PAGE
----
reciprocal altruism n.
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Reciprocal Altruism

Reciprocal Altruism

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Reciprocal Altruism

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  1. Reciprocal Altruism Elbert Lim Anthro 179

  2. Reciprocal Altruism • Term was coined by Robert Trivers (1970’s). • Refers to the offering and receiving of support, but at a cost to reproductive fitness. • Relatively recent field of study: no real work done on this subject until late 1960’s.

  3. Origin • Darwin’s theory of evolution: survival of the reproductively fit • How could natural selection favor the development of cooperative societies, when fitness is compromised in these societies?

  4. Three Forms of Selection • Group selection • Kin selection • Reciprocity selection

  5. Group Selection • Populations of species are divided into islands, or demes. • Favors any gene that lowers the likelihood of extinction for the deme that it occurs in. • Survival is population density-dependent; must stay within an optimal range • Altruism favored because it prevented explosive population growth • Wynne-Edwards; 1959, 1962 • Considered the weakest principle of the three because: • It fails to address how and why extinction occurs if a population lacks the appropriate regulatory controls. • Pays little attention to the possibility of subdivision within successful populations.

  6. Kin Selection • Principle of competition among populations is rejected. • Assumes that actors can effectively identify each other from one another. • Success occurs if the fraction of genetic material preserved within a group is greater than the fraction of genetic material lost. • Exchange of altruistic behavior, as a result, is greater between relatives than between unrelated individuals. • Hamilton hypothesis: in order for altruistic behavior to occur, the benefits, even among kin, must outweigh the cost (I.e. an actor is more willing to give up his life to save multiple actors over saving just one).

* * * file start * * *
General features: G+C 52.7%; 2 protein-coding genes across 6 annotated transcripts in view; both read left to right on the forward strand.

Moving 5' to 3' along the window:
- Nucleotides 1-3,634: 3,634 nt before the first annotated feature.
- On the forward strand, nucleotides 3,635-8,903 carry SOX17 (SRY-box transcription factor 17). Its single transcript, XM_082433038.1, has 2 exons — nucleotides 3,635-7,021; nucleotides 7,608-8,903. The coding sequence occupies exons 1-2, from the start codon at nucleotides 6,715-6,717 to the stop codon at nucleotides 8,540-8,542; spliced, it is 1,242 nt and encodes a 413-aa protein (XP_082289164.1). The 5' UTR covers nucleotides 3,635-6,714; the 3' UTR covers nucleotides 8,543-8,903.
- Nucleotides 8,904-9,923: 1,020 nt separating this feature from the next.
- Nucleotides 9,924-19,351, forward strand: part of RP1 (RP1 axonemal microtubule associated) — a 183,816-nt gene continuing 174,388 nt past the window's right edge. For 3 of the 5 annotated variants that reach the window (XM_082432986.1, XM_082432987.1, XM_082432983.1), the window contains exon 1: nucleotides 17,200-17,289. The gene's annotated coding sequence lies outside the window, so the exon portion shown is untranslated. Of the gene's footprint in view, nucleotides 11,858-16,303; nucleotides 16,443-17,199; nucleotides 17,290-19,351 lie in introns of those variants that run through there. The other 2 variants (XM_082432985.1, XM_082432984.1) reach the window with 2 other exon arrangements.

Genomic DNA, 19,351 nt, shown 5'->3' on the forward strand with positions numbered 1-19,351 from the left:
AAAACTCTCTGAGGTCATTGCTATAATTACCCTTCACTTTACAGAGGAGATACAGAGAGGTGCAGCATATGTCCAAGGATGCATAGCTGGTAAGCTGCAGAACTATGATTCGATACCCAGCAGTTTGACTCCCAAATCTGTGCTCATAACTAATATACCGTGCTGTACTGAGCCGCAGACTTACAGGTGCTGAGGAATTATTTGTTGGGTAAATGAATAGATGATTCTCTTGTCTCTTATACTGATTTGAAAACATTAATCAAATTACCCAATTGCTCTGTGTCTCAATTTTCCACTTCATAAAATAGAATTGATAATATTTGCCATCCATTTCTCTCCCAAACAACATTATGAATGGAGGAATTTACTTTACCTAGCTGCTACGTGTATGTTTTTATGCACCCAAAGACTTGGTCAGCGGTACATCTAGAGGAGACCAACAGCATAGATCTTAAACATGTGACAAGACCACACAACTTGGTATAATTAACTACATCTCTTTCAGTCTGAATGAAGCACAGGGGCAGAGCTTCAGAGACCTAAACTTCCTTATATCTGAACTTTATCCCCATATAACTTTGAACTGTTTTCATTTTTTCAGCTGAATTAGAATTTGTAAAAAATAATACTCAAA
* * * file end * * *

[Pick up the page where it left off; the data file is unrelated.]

7. Reciprocity Selection • Just as in kin selection, the actors involved must be able to identify one another. • Most favored principle out of the three. • Actors involved in altruistic exchange do not need to be related. • Exchange is more likely to take place with actors exhibiting a propensity towards reciprocating cooperating (I.e. you’d be more likely to buy a round for a generous friend than with the miser of the group).

  8. Prisoner’s Dilemma • Most commonly used model in studying reciprocal altruism. • Prisoner’s Dilemma. • Actors in this model follow the conditions of the reciprocity model. • Most common strategy used in this problem is Tit-for-Tat.

  9. Tit-for-Tat Strategy (in order of occurrence) • Start off by cooperating, and continue to do so as long as the partner does. • Defect only when the other actor defects. • Go back to cooperating with the partner once cooperation is restored by the other actor. • When mutual cooperation occurs, go back to cooperating with each other. • If multiple defection occurs, start defecting as well. • Other strategies included: • Defecting on the first turn to gauge whether the partner could be trusted. • Continual defection against the “sucker”.

  10. Shortcomings of the Prisoner’s Dilemma: • Does not take into account group formation. • Individuals are not capable of choosing partners, as in real life, in this model. • Factors involved in changing interaction partners, such as migration, mutation, etc. are not taken into consideration. • Such shortcomings were found as recently as the late 1990’s. • Zeggelink’s Social Evolution Model (SEM), published in June 2000, offers a more inclusive simulation to study, but results, such as findings for existence of an ideal population density, are inconclusive.